In the first year me and Manly signed up 50 guys in 3 days, bikers, skaters, and Moto X’ers. We hit the whole west coast and then I was on the Matt Hoffman crazy freakin stunt show tour on the East coast and I flew over there and signed up a bunch of guys. We had about 50 guys at the start and now we have about 180 to 200 guys now. After this weekend we’ll pretty much have about everybody by the end of this year.
It was really like a Chris Gentry thing of wanting to do it with PRO, but PRO decided not to do it at the time. It showed that PRO is not owned by me, I don’t own PRO. PRO is an organization that is for the riders by the riders. It’s governed by the riders, it’s governed by bylaws,. There’s a way to act. There’s things that have to take place for it to be a community of one Voice. It’s set up that way. The non-profit is the side of the rules of the sport, the images of the riders and protecting the images. The ramps [guidelines] are this, the size of the , the regulation of the sport, the certification of product. The certification of corporations coming in and taking advantage of our sport. The Protection of it all. It’s the unified voice to grow action sports for the riders by the riders.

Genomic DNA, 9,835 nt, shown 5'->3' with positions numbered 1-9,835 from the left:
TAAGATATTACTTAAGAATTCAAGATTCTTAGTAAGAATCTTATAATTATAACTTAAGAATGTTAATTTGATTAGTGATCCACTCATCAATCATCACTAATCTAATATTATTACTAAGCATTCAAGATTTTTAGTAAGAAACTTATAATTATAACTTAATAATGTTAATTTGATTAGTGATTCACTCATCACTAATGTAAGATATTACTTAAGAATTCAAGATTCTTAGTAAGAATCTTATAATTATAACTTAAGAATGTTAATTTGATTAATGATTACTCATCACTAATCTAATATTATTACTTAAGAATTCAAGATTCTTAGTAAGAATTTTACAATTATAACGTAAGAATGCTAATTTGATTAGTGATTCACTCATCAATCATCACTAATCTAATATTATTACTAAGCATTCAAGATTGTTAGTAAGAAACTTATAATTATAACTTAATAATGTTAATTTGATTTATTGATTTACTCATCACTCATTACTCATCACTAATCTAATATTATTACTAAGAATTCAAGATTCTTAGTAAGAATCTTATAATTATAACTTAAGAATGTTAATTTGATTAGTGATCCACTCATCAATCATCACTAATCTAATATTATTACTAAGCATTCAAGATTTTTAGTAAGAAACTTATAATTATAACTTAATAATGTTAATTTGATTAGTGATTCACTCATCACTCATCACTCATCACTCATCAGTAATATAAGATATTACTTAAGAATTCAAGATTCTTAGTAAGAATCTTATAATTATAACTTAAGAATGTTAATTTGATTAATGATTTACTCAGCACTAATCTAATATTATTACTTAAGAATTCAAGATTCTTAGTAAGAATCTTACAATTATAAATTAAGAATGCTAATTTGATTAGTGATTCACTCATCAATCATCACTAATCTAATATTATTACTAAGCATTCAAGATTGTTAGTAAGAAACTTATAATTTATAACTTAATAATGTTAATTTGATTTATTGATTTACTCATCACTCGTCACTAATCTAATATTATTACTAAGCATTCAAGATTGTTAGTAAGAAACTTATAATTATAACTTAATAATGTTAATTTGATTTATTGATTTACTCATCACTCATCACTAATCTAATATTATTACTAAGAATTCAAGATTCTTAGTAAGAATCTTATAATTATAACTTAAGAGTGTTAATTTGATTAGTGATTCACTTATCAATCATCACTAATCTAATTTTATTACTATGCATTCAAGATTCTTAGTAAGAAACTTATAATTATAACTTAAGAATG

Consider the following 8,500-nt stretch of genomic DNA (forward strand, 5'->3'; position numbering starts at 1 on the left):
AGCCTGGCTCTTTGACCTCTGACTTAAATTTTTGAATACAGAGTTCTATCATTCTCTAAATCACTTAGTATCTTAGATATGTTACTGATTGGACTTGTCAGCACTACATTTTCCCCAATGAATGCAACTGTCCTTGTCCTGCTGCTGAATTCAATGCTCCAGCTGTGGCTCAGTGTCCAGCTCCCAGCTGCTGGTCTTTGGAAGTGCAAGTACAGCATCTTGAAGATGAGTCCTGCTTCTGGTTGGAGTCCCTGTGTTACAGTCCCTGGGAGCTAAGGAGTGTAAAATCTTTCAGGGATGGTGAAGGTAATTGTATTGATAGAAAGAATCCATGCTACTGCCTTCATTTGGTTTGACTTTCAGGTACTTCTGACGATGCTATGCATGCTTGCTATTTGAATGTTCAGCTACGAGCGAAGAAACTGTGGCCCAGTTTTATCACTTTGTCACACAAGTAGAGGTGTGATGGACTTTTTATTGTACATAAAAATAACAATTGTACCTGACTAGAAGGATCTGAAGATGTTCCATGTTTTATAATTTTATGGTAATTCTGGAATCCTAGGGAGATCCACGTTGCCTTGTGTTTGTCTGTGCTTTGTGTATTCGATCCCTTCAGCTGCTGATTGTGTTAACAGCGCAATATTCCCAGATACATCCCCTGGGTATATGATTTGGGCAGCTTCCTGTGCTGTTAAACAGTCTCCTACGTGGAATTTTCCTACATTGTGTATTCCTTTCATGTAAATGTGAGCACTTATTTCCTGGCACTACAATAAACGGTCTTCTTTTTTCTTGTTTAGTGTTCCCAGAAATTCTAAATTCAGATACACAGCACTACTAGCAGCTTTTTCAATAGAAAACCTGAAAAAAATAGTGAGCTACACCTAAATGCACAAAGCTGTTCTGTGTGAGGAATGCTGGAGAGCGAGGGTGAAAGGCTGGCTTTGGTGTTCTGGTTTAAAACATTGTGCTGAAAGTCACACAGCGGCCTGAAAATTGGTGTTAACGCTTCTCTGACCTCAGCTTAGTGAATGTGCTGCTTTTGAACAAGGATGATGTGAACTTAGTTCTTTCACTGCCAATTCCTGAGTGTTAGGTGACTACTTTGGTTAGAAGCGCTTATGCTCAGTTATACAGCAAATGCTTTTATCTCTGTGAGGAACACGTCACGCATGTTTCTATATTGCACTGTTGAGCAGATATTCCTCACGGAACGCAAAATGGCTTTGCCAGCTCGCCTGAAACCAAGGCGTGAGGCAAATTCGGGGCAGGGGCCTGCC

If it was working ideally at this time where would it stand? What kind of revenue balance would be ideal for the organizion to thrive and for the sports to thrive do you think?
I think the ideal balance is just kind of like you have an agent and a manager when they represent an athlete. They get usually 15 – 20% of your revenues for doing all the work they do. As a riders organization I feel it’s necessary to get 10-20% of total revenues from any network that has merchandise, licensing products, licensing deals. Because if the riders are risking their life for products and for other people to capitalize on why not work a deal out where you break of 20% or you become your own brand and do your own thing and distribute it your own way and that’s kinda what PRO is about, we’re here to work with everybody. It’s time for the networks to pay up because every other sport has done it. Every other sport has done it. Every player sport, baller sport, roller sport. Here we are as riders and we haven’t done it yet. It’s due time. When your taken advantage of as much as we are statistically just look at the facts and you’ll see it’s very necessary for what we’re doing and being unified.
Is PRO taking any actions in helping the women athletes?